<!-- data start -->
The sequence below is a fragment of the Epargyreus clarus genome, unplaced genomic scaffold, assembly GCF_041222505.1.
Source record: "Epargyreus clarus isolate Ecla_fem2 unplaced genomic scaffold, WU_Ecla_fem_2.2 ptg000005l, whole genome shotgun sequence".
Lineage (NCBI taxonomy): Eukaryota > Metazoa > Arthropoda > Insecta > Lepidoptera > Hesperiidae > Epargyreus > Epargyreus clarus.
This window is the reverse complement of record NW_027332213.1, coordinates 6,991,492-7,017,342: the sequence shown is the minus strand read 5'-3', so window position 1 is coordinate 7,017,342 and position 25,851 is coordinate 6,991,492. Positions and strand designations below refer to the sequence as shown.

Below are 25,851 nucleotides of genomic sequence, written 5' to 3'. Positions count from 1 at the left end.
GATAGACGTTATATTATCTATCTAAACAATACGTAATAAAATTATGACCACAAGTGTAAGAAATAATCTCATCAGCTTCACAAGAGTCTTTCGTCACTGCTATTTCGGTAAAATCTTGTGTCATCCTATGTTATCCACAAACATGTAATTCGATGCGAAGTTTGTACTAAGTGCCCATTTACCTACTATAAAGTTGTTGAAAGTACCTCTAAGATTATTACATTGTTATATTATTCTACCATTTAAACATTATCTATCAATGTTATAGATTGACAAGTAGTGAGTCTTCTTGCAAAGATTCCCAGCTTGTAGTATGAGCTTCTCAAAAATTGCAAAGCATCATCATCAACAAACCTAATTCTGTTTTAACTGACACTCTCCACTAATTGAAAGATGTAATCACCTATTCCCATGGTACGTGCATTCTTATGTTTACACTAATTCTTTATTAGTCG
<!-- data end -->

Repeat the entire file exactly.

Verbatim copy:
The sequence below is a fragment of the Epargyreus clarus genome, unplaced genomic scaffold, assembly GCF_041222505.1.
Source record: "Epargyreus clarus isolate Ecla_fem2 unplaced genomic scaffold, WU_Ecla_fem_2.2 ptg000005l, whole genome shotgun sequence".
Lineage (NCBI taxonomy): Eukaryota > Metazoa > Arthropoda > Insecta > Lepidoptera > Hesperiidae > Epargyreus > Epargyreus clarus.
This window is the reverse complement of record NW_027332213.1, coordinates 6,991,492-7,017,342: the sequence shown is the minus strand read 5'-3', so window position 1 is coordinate 7,017,342 and position 25,851 is coordinate 6,991,492. Positions and strand designations below refer to the sequence as shown.

Below are 25,851 nucleotides of genomic sequence, written 5' to 3'. Positions count from 1 at the left end.
GATAGACGTTATATTATCTATCTAAACAATACGTAATAAAATTATGACCACAAGTGTAAGAAATAATCTCATCAGCTTCACAAGAGTCTTTCGTCACTGCTATTTCGGTAAAATCTTGTGTCATCCTATGTTATCCACAAACATGTAATTCGATGCGAAGTTTGTACTAAGTGCCCATTTACCTACTATAAAGTTGTTGAAAGTACCTCTAAGATTATTACATTGTTATATTATTCTACCATTTAAACATTATCTATCAATGTTATAGATTGACAAGTAGTGAGTCTTCTTGCAAAGATTCCCAGCTTGTAGTATGAGCTTCTCAAAAATTGCAAAGCATCATCATCAACAAACCTAATTCTGTTTTAACTGACACTCTCCACTAATTGAAAGATGTAATCACCTATTCCCATGGTACGTGCATTCTTATGTTTACACTAATTCTTTATTAGTCG